Two little leagues in south bay District 42 that normally play ball nicely together are now in a fight that's turning nasty. But it's all taking place off the field and has little to do with the game of baseball.
Some of the little league parents have resorted to hiring a private investigator and now, they are being threatened with legal action.
All of this while Park View Little League’s 12U team has made it to the Little League All-Stars Tournament.
The dispute between both leagues centers around where players live and the schools they attend.
According to several sources within the south bay little league community, the dispute started when some of the Eastlake Little League parents hired a private investigator to look into three Park View Little League players, specifically where they live and what schools they attend.
In the report, that private investigator states he discovered evidence that shows the players do not live where they had listed when they joined the team.
With the private investigator's report attached, Eastlake parents filed a "protest" or complaint with the Little League International's headquarters out of Williamsport, PA. The complaint alleges the players are ineligible to play given the players had "violated residency and school verifications" in order to be on the team.
"You have to establish residency with your family within the boundaries of the team you're going to play for," Attorney Bob Ottilie said.
Ottilie has no involvement with this case but has worked youth sports for more than 20 years.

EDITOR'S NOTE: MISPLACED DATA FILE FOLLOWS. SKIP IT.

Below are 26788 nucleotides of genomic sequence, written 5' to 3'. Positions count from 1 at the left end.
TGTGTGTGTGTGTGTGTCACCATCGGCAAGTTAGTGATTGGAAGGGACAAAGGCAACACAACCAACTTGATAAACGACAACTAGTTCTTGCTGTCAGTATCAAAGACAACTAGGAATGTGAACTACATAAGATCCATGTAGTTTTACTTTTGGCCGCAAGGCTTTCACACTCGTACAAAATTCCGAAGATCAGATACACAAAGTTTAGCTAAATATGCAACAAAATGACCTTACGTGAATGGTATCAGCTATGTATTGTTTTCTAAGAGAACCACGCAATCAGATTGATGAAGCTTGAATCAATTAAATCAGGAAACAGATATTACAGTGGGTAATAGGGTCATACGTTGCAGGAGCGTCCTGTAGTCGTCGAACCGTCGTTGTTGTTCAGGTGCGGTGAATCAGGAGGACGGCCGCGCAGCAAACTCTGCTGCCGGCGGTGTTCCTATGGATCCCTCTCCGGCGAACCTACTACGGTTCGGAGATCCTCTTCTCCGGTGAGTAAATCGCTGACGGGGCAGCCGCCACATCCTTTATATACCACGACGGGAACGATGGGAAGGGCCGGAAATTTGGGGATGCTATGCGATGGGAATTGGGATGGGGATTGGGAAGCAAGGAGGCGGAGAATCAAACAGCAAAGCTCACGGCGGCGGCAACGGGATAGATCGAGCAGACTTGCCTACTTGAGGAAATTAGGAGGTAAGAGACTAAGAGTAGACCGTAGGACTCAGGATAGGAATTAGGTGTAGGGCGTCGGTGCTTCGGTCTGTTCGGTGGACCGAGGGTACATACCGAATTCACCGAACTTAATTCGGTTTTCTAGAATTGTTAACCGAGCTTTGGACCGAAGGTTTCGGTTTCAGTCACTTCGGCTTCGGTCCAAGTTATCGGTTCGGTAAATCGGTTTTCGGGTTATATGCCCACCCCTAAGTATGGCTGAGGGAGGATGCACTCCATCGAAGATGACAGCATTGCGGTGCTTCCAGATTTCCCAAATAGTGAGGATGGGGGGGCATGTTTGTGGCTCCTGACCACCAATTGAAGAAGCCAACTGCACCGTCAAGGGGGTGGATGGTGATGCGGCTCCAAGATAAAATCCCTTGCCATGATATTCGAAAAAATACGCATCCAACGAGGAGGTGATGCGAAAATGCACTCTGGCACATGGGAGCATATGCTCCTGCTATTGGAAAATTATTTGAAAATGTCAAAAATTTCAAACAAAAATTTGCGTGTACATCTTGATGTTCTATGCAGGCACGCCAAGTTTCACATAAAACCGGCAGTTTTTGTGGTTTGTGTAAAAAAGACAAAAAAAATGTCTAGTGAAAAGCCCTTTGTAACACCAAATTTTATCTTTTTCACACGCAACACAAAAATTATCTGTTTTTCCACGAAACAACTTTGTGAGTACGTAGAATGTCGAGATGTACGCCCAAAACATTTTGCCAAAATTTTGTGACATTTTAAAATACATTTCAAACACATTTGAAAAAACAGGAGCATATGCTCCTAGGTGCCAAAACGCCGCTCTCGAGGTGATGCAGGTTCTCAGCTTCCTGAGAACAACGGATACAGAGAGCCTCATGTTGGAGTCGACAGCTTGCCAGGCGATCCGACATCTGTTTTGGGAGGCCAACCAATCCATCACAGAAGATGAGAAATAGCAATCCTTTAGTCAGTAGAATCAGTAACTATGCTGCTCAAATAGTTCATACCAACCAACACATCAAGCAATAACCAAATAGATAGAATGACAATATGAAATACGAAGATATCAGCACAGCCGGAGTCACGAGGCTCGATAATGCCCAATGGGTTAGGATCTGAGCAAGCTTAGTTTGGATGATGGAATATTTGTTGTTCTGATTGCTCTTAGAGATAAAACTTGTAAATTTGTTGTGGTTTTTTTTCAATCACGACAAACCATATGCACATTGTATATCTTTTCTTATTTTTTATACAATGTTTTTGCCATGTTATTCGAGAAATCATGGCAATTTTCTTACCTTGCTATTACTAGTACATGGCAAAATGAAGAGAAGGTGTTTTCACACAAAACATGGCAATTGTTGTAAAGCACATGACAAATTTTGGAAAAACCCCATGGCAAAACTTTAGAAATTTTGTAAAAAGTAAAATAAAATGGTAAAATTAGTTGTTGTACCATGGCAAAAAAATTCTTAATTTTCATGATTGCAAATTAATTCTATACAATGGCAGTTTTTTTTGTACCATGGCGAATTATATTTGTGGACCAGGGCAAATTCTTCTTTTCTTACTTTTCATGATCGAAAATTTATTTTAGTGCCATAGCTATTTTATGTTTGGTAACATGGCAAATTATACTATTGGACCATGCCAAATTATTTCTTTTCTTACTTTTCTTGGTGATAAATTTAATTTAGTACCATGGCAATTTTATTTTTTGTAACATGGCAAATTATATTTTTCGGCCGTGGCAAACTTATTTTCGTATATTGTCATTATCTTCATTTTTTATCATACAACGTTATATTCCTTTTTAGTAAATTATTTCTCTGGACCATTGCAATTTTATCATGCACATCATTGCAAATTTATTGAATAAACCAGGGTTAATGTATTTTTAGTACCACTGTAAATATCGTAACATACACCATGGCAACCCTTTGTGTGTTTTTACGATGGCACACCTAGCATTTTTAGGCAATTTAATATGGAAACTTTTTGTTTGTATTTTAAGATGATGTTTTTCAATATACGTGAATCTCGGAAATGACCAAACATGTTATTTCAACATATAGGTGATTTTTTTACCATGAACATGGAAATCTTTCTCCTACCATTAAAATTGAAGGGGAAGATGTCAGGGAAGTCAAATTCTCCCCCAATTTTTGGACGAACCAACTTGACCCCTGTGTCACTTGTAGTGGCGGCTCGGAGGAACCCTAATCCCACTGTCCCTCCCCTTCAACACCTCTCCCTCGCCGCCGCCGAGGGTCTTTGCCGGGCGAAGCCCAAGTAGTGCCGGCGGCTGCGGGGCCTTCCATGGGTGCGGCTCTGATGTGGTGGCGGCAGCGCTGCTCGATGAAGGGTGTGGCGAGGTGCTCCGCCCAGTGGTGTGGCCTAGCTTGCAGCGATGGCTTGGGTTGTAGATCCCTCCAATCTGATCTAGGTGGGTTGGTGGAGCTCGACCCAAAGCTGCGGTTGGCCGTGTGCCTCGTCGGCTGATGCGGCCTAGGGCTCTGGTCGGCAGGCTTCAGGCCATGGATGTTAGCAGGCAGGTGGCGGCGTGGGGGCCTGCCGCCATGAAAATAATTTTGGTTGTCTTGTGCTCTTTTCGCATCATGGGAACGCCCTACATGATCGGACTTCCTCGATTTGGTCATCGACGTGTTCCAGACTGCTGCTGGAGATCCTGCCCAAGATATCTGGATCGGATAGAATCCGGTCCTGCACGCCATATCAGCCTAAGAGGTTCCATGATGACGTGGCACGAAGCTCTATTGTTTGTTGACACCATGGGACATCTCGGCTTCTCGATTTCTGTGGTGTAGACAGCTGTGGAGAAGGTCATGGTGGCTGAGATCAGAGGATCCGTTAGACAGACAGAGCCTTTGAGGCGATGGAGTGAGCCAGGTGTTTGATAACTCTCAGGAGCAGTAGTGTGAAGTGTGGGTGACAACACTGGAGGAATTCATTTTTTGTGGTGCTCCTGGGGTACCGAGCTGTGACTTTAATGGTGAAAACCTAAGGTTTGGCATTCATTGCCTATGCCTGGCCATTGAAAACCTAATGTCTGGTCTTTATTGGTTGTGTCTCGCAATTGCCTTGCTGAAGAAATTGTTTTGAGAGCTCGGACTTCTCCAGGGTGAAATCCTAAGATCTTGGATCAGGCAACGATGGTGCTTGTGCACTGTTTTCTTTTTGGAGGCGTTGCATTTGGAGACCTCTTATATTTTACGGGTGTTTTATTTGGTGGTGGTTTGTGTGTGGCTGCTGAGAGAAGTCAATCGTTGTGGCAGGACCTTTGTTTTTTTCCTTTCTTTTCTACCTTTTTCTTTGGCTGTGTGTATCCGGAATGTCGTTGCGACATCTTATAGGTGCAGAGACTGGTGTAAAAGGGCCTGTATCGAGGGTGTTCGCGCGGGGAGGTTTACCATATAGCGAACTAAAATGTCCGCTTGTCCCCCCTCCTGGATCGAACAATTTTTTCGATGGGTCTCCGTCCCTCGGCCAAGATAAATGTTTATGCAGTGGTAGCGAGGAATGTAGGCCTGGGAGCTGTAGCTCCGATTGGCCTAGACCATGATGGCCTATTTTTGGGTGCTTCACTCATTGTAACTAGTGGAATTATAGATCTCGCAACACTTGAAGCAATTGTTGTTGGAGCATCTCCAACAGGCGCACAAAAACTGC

No Eastlake parents NBC 7 Investigates spoke to would talk on-record, out of fear and the intense scrutiny they've faced since filing this complaint.
NBC 7 Investigates contacted the Little League International's office and Kevin Fountain, Director of Communications, said, "Based on the information that has been provided, Little League International has not found any reason to deem Park View Little League ineligible from the Little League International Tournament."
“Should additional information become available, the Little League International Tournament Committee will take that information under review and consideration,” Fountain said.
"We all need to wait and see what the facts are," Ottilie said. "Nobody should be using player names and nobody should face retaliation because they highlight a rule that's designed to help kids for fair play."
That's not what is happening though in this case.
Last Wednesday, Park View Little League's Board of Directors sent Eastlake Little League's Board of Directors a letter, accusing Eastlake parents of "defamation" and for invading the privacy of Park View's players and their parents.
The letter demands Eastlake parents to "cease their harmful behavior" and states, "Park View Little League will take all necessary actions under law."
Eastlake Little League's team is no longer in the tournament while Park View's 12U team has advanced to sectionals.
NBC 7 Investigates will have air our full report Tuesday night at 6:30 p.m. on NBC 7.